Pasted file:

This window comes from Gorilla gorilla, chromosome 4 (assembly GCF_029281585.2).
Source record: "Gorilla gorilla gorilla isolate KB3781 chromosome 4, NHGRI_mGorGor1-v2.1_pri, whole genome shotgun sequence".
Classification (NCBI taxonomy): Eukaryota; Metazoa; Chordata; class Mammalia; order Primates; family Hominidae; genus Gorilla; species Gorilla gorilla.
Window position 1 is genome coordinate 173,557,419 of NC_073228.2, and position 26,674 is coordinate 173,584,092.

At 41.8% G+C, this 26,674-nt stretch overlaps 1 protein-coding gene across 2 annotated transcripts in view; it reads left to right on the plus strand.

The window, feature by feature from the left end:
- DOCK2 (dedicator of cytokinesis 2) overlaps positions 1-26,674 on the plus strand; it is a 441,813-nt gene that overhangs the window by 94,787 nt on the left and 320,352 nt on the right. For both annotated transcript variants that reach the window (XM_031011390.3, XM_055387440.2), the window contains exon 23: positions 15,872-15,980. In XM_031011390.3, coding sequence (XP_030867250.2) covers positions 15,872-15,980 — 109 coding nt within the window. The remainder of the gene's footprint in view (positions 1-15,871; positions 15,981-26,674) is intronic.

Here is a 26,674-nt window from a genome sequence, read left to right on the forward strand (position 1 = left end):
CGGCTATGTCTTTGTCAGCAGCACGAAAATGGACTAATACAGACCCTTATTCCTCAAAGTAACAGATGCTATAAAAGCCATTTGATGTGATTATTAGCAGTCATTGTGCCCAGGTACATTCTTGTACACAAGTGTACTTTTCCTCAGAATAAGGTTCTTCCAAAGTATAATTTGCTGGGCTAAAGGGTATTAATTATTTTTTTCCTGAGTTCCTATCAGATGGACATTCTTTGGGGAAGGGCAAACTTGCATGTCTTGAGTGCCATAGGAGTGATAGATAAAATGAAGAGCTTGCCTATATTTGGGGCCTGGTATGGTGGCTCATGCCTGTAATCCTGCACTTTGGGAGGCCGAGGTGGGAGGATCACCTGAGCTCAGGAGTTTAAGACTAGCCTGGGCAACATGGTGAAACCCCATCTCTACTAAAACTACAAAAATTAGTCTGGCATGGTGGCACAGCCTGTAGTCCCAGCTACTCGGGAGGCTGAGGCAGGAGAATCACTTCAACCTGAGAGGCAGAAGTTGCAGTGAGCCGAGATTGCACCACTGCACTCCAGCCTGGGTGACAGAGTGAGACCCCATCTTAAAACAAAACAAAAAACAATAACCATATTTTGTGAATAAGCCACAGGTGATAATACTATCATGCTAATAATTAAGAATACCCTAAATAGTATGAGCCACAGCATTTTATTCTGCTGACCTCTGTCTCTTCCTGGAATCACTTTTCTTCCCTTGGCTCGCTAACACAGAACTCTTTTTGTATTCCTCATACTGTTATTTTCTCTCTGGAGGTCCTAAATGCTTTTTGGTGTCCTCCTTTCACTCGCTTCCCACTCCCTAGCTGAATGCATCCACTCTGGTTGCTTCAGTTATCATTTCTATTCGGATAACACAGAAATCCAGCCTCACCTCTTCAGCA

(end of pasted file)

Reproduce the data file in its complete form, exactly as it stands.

This window comes from Gorilla gorilla, chromosome 4 (assembly GCF_029281585.2).
Source record: "Gorilla gorilla gorilla isolate KB3781 chromosome 4, NHGRI_mGorGor1-v2.1_pri, whole genome shotgun sequence".
Classification (NCBI taxonomy): Eukaryota; Metazoa; Chordata; class Mammalia; order Primates; family Hominidae; genus Gorilla; species Gorilla gorilla.
Window position 1 is genome coordinate 173,557,419 of NC_073228.2, and position 26,674 is coordinate 173,584,092.

At 41.8% G+C, this 26,674-nt stretch overlaps 1 protein-coding gene across 2 annotated transcripts in view; it reads left to right on the plus strand.

The window, feature by feature from the left end:
- DOCK2 (dedicator of cytokinesis 2) overlaps positions 1-26,674 on the plus strand; it is a 441,813-nt gene that overhangs the window by 94,787 nt on the left and 320,352 nt on the right. For both annotated transcript variants that reach the window (XM_031011390.3, XM_055387440.2), the window contains exon 23: positions 15,872-15,980. In XM_031011390.3, coding sequence (XP_030867250.2) covers positions 15,872-15,980 — 109 coding nt within the window. The remainder of the gene's footprint in view (positions 1-15,871; positions 15,981-26,674) is intronic.

Here is a 26,674-nt window from a genome sequence, read left to right on the forward strand (position 1 = left end):
CGGCTATGTCTTTGTCAGCAGCACGAAAATGGACTAATACAGACCCTTATTCCTCAAAGTAACAGATGCTATAAAAGCCATTTGATGTGATTATTAGCAGTCATTGTGCCCAGGTACATTCTTGTACACAAGTGTACTTTTCCTCAGAATAAGGTTCTTCCAAAGTATAATTTGCTGGGCTAAAGGGTATTAATTATTTTTTTCCTGAGTTCCTATCAGATGGACATTCTTTGGGGAAGGGCAAACTTGCATGTCTTGAGTGCCATAGGAGTGATAGATAAAATGAAGAGCTTGCCTATATTTGGGGCCTGGTATGGTGGCTCATGCCTGTAATCCTGCACTTTGGGAGGCCGAGGTGGGAGGATCACCTGAGCTCAGGAGTTTAAGACTAGCCTGGGCAACATGGTGAAACCCCATCTCTACTAAAACTACAAAAATTAGTCTGGCATGGTGGCACAGCCTGTAGTCCCAGCTACTCGGGAGGCTGAGGCAGGAGAATCACTTCAACCTGAGAGGCAGAAGTTGCAGTGAGCCGAGATTGCACCACTGCACTCCAGCCTGGGTGACAGAGTGAGACCCCATCTTAAAACAAAACAAAAAACAATAACCATATTTTGTGAATAAGCCACAGGTGATAATACTATCATGCTAATAATTAAGAATACCCTAAATAGTATGAGCCACAGCATTTTATTCTGCTGACCTCTGTCTCTTCCTGGAATCACTTTTCTTCCCTTGGCTCGCTAACACAGAACTCTTTTTGTATTCCTCATACTGTTATTTTCTCTCTGGAGGTCCTAAATGCTTTTTGGTGTCCTCCTTTCACTCGCTTCCCACTCCCTAGCTGAATGCATCCACTCTGGTTGCTTCAGTTATCATTTCTATTCGGATAACACAGAAATCCAGCCTCACCTCTTCAGCA